Upcoming events

“Revolutionary Cosmopolitanism. Transnational migration and political activism, 1815-1848” – one-day conference with a keynote by Maurizio Isabella (QMUL)

Date and place: Friday 22 January 2021, online
Register by sending an email to: info@globalintellectualhistory.org

In the 1820s and 1830s, several waves of revolution went through the Atlantic world, culminating into the 1848 ‘springtime of the peoples’ in large parts of Europe and beyond. The same period saw large numbers of people moving beyond state boundaries: individual political activists and revolutionaries, but also migrant workers, seamen, soldiers, colonizers and colonized. Although many of these migrant movements can be associated with political uprisings, only few connections have been made between the study of migration history and history of political thought and practices. This one-day conference aims to open a conversation between these different strands of research. How did experiences of migration and cross-boundary mobility contribute to the formation of common revolutionary cultures in the period 1815-1848? To what extent did revolutionary cosmopolitanism survive into the first half of the 19th century? What forms of interplay existed between transnational migrations, cosmopolitanism, the rise of nationalism and imperial reform movements? These are the questions this conference intends to address.

Programme

9.30-9.40 opening words, Camille Creyghton (Utrecht University)

9.45-11.00 keynote by Maurizio Isabella (Queen Mary, University of London), Crossing the Mediterranean in the Age of Revolutions: the Multiple Mobilities of the 1820s
followed by a response by Beatrice de Graaf (Utrecht University) and questions

11.30-13.00 panel 1: Reluctant revolutionaries: Between saving old worlds and adapting to new ones

Moderator: Matthijs Lok (University of Amsterdam)

  • James Morris, Crossing the Counterrevolutionary Border in Wallachia, 1848-49
  • Oliver Zajac, Hotel Lambert’s Republic of Letters: František Zach’s mission in Belgrade as an example of a cosmopolitan revolutionary network
  • Piotr Kuligowski, Between Lamennais and Tocqueville: Polish Democracy in Exile at a Crossroads
  • Oliver Schulz, Policing immigration and migrant networks: the Swiss cantons, European politics and the question of political asylum (1815-1848)

14.00-15.30 panel 2: (Self-)fashioning of revolutionaries and PR strategies

Moderator: Alex Drace Francis (University of Amsterdam)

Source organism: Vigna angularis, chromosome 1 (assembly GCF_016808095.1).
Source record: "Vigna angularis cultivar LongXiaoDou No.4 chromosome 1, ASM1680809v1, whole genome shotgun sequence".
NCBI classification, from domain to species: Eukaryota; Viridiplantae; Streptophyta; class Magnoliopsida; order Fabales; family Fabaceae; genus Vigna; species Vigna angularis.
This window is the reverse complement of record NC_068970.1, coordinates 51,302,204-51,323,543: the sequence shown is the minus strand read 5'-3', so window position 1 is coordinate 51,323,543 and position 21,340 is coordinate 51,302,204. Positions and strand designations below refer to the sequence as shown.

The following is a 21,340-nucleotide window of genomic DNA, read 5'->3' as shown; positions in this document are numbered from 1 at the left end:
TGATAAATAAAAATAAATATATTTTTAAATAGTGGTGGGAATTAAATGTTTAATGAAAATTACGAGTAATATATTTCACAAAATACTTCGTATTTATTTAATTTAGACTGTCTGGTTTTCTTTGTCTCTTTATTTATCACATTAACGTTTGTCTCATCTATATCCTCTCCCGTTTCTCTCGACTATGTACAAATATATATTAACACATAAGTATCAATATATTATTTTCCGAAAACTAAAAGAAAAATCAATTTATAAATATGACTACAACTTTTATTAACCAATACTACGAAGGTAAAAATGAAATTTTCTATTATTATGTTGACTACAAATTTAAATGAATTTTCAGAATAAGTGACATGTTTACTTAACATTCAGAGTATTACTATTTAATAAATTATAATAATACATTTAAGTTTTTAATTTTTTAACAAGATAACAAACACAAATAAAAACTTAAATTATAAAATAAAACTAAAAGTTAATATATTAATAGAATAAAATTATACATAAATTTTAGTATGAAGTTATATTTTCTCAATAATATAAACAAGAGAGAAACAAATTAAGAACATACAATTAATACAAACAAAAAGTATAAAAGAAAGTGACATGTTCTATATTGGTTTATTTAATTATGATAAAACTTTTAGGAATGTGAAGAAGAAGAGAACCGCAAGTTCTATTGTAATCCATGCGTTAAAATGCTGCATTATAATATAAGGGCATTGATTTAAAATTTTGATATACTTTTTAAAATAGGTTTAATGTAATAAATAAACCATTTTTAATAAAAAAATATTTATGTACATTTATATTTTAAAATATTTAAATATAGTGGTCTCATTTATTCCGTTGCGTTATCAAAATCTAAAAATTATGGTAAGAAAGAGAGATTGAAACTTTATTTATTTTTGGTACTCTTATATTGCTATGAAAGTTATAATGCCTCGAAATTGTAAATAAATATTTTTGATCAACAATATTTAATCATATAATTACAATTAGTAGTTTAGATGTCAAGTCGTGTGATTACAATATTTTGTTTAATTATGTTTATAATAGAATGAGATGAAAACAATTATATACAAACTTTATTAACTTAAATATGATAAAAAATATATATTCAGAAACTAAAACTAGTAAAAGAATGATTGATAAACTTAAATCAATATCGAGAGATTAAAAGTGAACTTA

• Pierre-Marie Delpu, The Transnational Community of Revolutionary Martyrs (Southern Europe, 1830-1848)
  • Peter Morgan, Exilic Anglophilia and the hope of intervention: Recasting British exile in the age of revolution with Francisco de Miranda and Simón Bolívar
  • Matilde Flamigni, Agostino Codazzi: A Transatlantic Life (1793-1859)

16.00-17.30 panel 3: Large scale and/or involuntary migrations and the spread of revolutionary ideas

Moderator: René Koekkoek (Utrecht University)

  • Sebastian Majstorovic, The Vagrant Threat: Political Journeymen Activism as a European Phenomenon, c. 1834-1848
  • Alessandro Bonvini, La causa del Nuevo Mundo: Bonapartists in the Latin American Wars of Emancipation
  • Elena Bacchin, Transportation of political prisoners: Roman detainees landing in Brazil in 1837

17.30-18.00 discussion and closing comments by Camille Creyghton

All times are in CET.

See also: https://revolutionarycosmopolitanism.blogspot.com/

“Women and the History of International Thinking” – Public lecture by Glenda Sluga (The University of Sydney/European University Institute)

Date: 2 February 2021 9.00-11.00, online
Register by sending an email to: info@globalintellectualhistory.org

Abstract

Over the last few decades, historians have reshaped the spatial and conceptual contours of intellectual history.  In particular, the prospect of a global intellectual history has provoked reflection on methods and questions of representativeness that transcend the default national parameters of this sub-field. In my lecture, I want to invite into these historiographical developments the place of women, and a specific international framing of ideas and their agents.  My aim is to outline a history of European “International Thinking” from the turn of the 19th century to the mid-20th century, with women at its centre. I argue that the history of women and international thinking requires us to expand not only where, but who and what counts in intellectual history.

Biography

Glenda Sluga is an Australian historian who has contributed significantly to the history of internationalism, nationalism, diplomacy, immigration, and gender, in Europe, Britain, France, Italy, Yugoslavia, and Australia. She is a Professor of International History and Capitalism at the European University Institute, in Italy, where she is Director of the European Research Council Project ECOINT and Joint Chair of the Department of History and Civilization and the Robert Schumann Centre for Advanced Studies. She is on secondment from her post as Professor of International History at the University of Sydney.

Public lecture by Or Rosenboim (City, University of London)

date: 15 June 2021
Place: t.b.a.

Title and abstract: t.b.a.